NEW ORLEANS -- Tropical Storm Sally is expected to become a Category 1 hurricane -- or possibgly Category 2 -- with slow movement, which will likely bring heavy rainfall into the state when it makes landfall Tuesday or early Wednesday.

Category 1 winds range from 74 to 95 mph, while a Category 2 storm packs winds between 96 and 110 mph.

Sally will likely bring between 8 and 16 inches of rain between south central Louisiana to the Mississippi/Alabama border, according to the National Hurricane Center in Miami.

A hurricane warning went into effect from Morgan City to Ocean Springs, Miss., and for Lake Pontchartrain and Lake Maurepas, including metropolitan New Orleans.  A Hurricane Warning means that hurricane conditions are expected somewhere within the warning area.  A warning is typically issued 36 hours before the anticipated first occurrence of tropical-storm-force winds, conditions that make outside preparations difficult or dangerous.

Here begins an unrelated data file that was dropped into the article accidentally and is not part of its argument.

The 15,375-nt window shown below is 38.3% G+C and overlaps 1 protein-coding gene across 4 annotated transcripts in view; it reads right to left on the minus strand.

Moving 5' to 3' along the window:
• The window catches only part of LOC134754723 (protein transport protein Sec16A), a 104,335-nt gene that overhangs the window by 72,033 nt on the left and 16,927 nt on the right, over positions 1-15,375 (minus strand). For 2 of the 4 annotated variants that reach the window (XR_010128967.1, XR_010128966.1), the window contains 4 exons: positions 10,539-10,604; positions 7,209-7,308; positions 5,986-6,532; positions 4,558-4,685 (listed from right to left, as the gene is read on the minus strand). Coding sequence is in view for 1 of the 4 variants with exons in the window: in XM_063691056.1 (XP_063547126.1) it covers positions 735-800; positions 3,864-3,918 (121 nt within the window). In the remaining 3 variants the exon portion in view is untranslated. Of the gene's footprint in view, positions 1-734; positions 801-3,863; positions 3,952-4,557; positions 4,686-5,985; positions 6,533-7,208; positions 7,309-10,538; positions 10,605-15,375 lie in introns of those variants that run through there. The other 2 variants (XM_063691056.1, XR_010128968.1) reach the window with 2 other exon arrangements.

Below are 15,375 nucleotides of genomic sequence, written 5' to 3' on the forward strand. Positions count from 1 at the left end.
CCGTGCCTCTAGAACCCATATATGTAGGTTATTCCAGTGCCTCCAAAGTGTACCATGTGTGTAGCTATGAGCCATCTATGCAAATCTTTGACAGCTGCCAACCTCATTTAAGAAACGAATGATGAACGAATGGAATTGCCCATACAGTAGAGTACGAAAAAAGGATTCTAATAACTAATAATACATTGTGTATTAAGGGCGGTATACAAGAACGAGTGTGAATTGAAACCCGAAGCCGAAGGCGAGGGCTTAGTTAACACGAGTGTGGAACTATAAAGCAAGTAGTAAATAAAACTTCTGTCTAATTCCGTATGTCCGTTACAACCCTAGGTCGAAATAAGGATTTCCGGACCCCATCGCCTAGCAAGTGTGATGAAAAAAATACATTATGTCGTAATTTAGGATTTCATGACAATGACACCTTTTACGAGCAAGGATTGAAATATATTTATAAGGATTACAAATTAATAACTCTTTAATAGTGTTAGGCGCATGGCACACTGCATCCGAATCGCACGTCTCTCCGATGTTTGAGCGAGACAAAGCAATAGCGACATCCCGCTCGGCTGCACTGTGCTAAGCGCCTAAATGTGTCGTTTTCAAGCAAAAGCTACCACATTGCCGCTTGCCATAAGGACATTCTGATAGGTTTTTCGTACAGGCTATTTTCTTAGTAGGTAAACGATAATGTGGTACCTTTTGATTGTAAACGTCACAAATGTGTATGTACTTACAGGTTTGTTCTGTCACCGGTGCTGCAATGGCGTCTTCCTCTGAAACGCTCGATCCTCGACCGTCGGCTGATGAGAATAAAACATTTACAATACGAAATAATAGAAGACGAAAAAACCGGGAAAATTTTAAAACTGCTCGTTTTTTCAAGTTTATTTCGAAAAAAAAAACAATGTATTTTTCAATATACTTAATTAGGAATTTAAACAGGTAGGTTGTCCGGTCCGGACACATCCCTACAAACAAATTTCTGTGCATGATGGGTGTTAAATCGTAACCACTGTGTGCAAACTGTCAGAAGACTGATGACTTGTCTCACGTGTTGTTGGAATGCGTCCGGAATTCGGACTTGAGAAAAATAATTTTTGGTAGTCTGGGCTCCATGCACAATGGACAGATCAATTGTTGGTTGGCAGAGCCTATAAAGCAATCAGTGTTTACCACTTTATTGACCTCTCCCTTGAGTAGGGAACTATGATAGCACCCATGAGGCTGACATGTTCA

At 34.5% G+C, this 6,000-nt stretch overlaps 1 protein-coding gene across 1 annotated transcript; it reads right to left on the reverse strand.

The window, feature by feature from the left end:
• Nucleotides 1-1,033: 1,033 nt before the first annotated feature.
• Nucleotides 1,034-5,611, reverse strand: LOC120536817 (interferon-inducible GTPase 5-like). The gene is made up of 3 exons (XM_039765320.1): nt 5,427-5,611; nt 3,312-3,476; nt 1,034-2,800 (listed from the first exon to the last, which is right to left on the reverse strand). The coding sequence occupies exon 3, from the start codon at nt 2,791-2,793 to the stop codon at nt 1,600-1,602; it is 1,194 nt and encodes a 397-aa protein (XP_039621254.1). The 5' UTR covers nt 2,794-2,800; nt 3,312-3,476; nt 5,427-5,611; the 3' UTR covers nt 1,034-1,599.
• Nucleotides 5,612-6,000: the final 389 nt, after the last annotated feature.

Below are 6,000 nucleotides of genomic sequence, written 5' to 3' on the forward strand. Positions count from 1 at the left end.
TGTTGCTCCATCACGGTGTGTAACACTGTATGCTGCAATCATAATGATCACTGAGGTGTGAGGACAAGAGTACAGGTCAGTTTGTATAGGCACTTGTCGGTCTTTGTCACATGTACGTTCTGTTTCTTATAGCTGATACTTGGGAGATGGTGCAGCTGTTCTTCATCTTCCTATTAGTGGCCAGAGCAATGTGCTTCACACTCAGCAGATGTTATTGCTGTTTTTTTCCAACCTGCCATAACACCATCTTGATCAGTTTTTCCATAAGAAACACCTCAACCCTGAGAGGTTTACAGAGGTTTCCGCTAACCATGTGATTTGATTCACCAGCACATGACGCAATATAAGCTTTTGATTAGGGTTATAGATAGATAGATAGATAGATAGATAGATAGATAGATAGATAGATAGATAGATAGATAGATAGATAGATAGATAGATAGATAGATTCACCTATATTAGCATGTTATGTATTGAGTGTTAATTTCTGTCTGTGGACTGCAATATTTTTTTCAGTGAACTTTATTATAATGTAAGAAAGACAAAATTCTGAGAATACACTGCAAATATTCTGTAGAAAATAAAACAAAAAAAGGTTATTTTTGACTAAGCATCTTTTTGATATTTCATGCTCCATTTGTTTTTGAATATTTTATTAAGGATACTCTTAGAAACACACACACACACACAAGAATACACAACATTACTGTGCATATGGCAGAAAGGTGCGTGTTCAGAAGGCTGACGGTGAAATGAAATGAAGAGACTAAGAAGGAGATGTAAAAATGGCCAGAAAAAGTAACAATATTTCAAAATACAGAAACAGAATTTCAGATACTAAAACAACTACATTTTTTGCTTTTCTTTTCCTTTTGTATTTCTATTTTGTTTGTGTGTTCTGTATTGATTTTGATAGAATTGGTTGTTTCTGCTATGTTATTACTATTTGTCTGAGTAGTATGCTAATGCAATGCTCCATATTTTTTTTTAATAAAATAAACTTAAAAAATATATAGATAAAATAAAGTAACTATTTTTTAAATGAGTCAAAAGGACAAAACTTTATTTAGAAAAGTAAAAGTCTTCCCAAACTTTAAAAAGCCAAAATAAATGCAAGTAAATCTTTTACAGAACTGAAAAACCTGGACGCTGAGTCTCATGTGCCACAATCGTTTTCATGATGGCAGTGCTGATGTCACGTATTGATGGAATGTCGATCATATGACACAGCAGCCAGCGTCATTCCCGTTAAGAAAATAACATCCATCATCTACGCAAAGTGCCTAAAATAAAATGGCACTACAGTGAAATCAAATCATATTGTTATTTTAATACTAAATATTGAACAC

Sally is expected to remain in a west-northwest motion through early Monday.

A slower west-northwestward motion is expected Monday and Monday night, followed by a further decrease in forward speed and a turn to the northwest Monday night and Tuesday.  On the forecast track, the center of Sally will move over the north-central Gulf of Mexico tonight and Monday, and approach the north-central Gulf Coast within the hurricane warning area late Monday and Monday night. Sally is expected to move slowly northward near the southeastern Louisiana or Mississippi coasts through Tuesday.

Sally is expected to be a slow-moving system resulting in significant flash flooding for the central Gulf Coast Monday into Wednesday. Sally is expected to produce rainfall of 8 to 16 inches with isolated amounts of 24 inches over portions of the central Gulf Coast from the western Florida Panhandle to southeast Louisiana from Monday through the middle of the week. This rainfall will likely result in new widespread minor to isolated major flooding on area rivers.